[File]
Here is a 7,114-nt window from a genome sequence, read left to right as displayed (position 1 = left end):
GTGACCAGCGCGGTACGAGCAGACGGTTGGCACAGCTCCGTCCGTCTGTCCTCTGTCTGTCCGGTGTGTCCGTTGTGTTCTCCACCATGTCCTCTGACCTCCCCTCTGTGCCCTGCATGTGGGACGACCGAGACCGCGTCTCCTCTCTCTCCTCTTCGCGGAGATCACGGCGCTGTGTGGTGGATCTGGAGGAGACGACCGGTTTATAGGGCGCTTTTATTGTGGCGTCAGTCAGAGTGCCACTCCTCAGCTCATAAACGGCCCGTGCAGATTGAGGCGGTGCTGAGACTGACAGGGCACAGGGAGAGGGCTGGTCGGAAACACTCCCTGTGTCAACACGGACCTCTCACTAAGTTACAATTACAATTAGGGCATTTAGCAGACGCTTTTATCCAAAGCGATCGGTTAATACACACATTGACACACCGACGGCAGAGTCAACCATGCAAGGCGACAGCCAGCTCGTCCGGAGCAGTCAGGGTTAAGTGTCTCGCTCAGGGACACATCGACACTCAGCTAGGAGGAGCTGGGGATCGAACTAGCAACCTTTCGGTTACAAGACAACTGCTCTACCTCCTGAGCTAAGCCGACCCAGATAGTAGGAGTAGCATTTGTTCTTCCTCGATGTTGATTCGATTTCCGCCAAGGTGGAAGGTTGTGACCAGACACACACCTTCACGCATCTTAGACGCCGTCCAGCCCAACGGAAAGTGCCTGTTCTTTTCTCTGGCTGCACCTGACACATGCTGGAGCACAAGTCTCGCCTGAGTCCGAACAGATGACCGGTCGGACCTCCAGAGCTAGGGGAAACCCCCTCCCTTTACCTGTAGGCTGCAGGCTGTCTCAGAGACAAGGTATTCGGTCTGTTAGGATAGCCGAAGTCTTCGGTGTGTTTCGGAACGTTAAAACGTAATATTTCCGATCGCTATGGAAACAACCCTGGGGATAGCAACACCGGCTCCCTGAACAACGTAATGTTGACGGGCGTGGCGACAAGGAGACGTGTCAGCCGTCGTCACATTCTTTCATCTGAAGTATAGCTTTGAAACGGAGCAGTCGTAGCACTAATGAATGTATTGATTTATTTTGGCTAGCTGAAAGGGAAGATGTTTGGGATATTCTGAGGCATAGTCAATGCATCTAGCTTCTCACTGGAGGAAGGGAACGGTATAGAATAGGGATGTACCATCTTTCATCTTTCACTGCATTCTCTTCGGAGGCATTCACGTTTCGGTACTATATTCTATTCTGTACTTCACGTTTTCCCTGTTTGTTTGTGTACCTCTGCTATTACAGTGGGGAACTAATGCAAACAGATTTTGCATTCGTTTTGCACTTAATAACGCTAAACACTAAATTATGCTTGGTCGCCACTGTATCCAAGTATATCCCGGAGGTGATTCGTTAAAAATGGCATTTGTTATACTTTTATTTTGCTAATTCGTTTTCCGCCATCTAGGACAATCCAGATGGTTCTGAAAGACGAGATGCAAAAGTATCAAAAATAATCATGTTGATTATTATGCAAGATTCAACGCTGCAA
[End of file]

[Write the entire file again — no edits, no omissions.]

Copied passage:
Here is a 7,114-nt window from a genome sequence, read left to right as displayed (position 1 = left end):
GTGACCAGCGCGGTACGAGCAGACGGTTGGCACAGCTCCGTCCGTCTGTCCTCTGTCTGTCCGGTGTGTCCGTTGTGTTCTCCACCATGTCCTCTGACCTCCCCTCTGTGCCCTGCATGTGGGACGACCGAGACCGCGTCTCCTCTCTCTCCTCTTCGCGGAGATCACGGCGCTGTGTGGTGGATCTGGAGGAGACGACCGGTTTATAGGGCGCTTTTATTGTGGCGTCAGTCAGAGTGCCACTCCTCAGCTCATAAACGGCCCGTGCAGATTGAGGCGGTGCTGAGACTGACAGGGCACAGGGAGAGGGCTGGTCGGAAACACTCCCTGTGTCAACACGGACCTCTCACTAAGTTACAATTACAATTAGGGCATTTAGCAGACGCTTTTATCCAAAGCGATCGGTTAATACACACATTGACACACCGACGGCAGAGTCAACCATGCAAGGCGACAGCCAGCTCGTCCGGAGCAGTCAGGGTTAAGTGTCTCGCTCAGGGACACATCGACACTCAGCTAGGAGGAGCTGGGGATCGAACTAGCAACCTTTCGGTTACAAGACAACTGCTCTACCTCCTGAGCTAAGCCGACCCAGATAGTAGGAGTAGCATTTGTTCTTCCTCGATGTTGATTCGATTTCCGCCAAGGTGGAAGGTTGTGACCAGACACACACCTTCACGCATCTTAGACGCCGTCCAGCCCAACGGAAAGTGCCTGTTCTTTTCTCTGGCTGCACCTGACACATGCTGGAGCACAAGTCTCGCCTGAGTCCGAACAGATGACCGGTCGGACCTCCAGAGCTAGGGGAAACCCCCTCCCTTTACCTGTAGGCTGCAGGCTGTCTCAGAGACAAGGTATTCGGTCTGTTAGGATAGCCGAAGTCTTCGGTGTGTTTCGGAACGTTAAAACGTAATATTTCCGATCGCTATGGAAACAACCCTGGGGATAGCAACACCGGCTCCCTGAACAACGTAATGTTGACGGGCGTGGCGACAAGGAGACGTGTCAGCCGTCGTCACATTCTTTCATCTGAAGTATAGCTTTGAAACGGAGCAGTCGTAGCACTAATGAATGTATTGATTTATTTTGGCTAGCTGAAAGGGAAGATGTTTGGGATATTCTGAGGCATAGTCAATGCATCTAGCTTCTCACTGGAGGAAGGGAACGGTATAGAATAGGGATGTACCATCTTTCATCTTTCACTGCATTCTCTTCGGAGGCATTCACGTTTCGGTACTATATTCTATTCTGTACTTCACGTTTTCCCTGTTTGTTTGTGTACCTCTGCTATTACAGTGGGGAACTAATGCAAACAGATTTTGCATTCGTTTTGCACTTAATAACGCTAAACACTAAATTATGCTTGGTCGCCACTGTATCCAAGTATATCCCGGAGGTGATTCGTTAAAAATGGCATTTGTTATACTTTTATTTTGCTAATTCGTTTTCCGCCATCTAGGACAATCCAGATGGTTCTGAAAGACGAGATGCAAAAGTATCAAAAATAATCATGTTGATTATTATGCAAGATTCAACGCTGCAA